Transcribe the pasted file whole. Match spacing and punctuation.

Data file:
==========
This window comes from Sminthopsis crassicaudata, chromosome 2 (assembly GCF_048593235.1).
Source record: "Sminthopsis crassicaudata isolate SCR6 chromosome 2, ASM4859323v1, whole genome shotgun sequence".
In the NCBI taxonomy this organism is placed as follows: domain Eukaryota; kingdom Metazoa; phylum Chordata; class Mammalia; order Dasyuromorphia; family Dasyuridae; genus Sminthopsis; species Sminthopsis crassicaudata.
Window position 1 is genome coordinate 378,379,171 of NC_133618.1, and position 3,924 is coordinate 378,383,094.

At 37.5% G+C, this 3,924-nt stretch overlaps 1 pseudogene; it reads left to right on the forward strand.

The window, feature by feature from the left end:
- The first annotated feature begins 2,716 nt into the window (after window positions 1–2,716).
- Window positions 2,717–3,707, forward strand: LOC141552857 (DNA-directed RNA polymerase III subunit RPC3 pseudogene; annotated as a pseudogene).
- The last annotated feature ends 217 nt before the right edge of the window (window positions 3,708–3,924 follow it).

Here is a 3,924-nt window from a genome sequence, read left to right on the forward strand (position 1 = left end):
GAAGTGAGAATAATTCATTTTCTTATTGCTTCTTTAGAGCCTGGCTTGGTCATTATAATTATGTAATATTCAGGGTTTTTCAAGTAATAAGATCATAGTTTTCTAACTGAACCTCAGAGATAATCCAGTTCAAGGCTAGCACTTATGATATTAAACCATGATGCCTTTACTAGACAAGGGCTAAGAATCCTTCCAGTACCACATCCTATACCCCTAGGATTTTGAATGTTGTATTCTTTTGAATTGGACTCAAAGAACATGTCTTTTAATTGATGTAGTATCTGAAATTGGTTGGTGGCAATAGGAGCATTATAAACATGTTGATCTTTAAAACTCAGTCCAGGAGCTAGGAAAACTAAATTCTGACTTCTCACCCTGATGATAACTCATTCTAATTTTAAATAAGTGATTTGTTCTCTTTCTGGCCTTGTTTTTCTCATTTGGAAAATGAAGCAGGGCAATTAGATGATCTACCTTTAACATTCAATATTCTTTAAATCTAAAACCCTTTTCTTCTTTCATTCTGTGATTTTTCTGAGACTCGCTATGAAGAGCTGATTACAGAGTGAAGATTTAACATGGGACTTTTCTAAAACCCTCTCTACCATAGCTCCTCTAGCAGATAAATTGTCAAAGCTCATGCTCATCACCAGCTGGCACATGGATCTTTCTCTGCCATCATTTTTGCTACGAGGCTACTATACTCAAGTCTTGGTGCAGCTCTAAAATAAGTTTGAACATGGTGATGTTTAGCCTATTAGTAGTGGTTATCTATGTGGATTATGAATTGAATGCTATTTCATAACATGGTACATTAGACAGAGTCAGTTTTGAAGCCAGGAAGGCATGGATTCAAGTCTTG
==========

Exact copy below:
This window comes from Sminthopsis crassicaudata, chromosome 2 (assembly GCF_048593235.1).
Source record: "Sminthopsis crassicaudata isolate SCR6 chromosome 2, ASM4859323v1, whole genome shotgun sequence".
In the NCBI taxonomy this organism is placed as follows: domain Eukaryota; kingdom Metazoa; phylum Chordata; class Mammalia; order Dasyuromorphia; family Dasyuridae; genus Sminthopsis; species Sminthopsis crassicaudata.
Window position 1 is genome coordinate 378,379,171 of NC_133618.1, and position 3,924 is coordinate 378,383,094.

At 37.5% G+C, this 3,924-nt stretch overlaps 1 pseudogene; it reads left to right on the forward strand.

The window, feature by feature from the left end:
- The first annotated feature begins 2,716 nt into the window (after window positions 1–2,716).
- Window positions 2,717–3,707, forward strand: LOC141552857 (DNA-directed RNA polymerase III subunit RPC3 pseudogene; annotated as a pseudogene).
- The last annotated feature ends 217 nt before the right edge of the window (window positions 3,708–3,924 follow it).

Here is a 3,924-nt window from a genome sequence, read left to right on the forward strand (position 1 = left end):
GAAGTGAGAATAATTCATTTTCTTATTGCTTCTTTAGAGCCTGGCTTGGTCATTATAATTATGTAATATTCAGGGTTTTTCAAGTAATAAGATCATAGTTTTCTAACTGAACCTCAGAGATAATCCAGTTCAAGGCTAGCACTTATGATATTAAACCATGATGCCTTTACTAGACAAGGGCTAAGAATCCTTCCAGTACCACATCCTATACCCCTAGGATTTTGAATGTTGTATTCTTTTGAATTGGACTCAAAGAACATGTCTTTTAATTGATGTAGTATCTGAAATTGGTTGGTGGCAATAGGAGCATTATAAACATGTTGATCTTTAAAACTCAGTCCAGGAGCTAGGAAAACTAAATTCTGACTTCTCACCCTGATGATAACTCATTCTAATTTTAAATAAGTGATTTGTTCTCTTTCTGGCCTTGTTTTTCTCATTTGGAAAATGAAGCAGGGCAATTAGATGATCTACCTTTAACATTCAATATTCTTTAAATCTAAAACCCTTTTCTTCTTTCATTCTGTGATTTTTCTGAGACTCGCTATGAAGAGCTGATTACAGAGTGAAGATTTAACATGGGACTTTTCTAAAACCCTCTCTACCATAGCTCCTCTAGCAGATAAATTGTCAAAGCTCATGCTCATCACCAGCTGGCACATGGATCTTTCTCTGCCATCATTTTTGCTACGAGGCTACTATACTCAAGTCTTGGTGCAGCTCTAAAATAAGTTTGAACATGGTGATGTTTAGCCTATTAGTAGTGGTTATCTATGTGGATTATGAATTGAATGCTATTTCATAACATGGTACATTAGACAGAGTCAGTTTTGAAGCCAGGAAGGCATGGATTCAAGTCTTG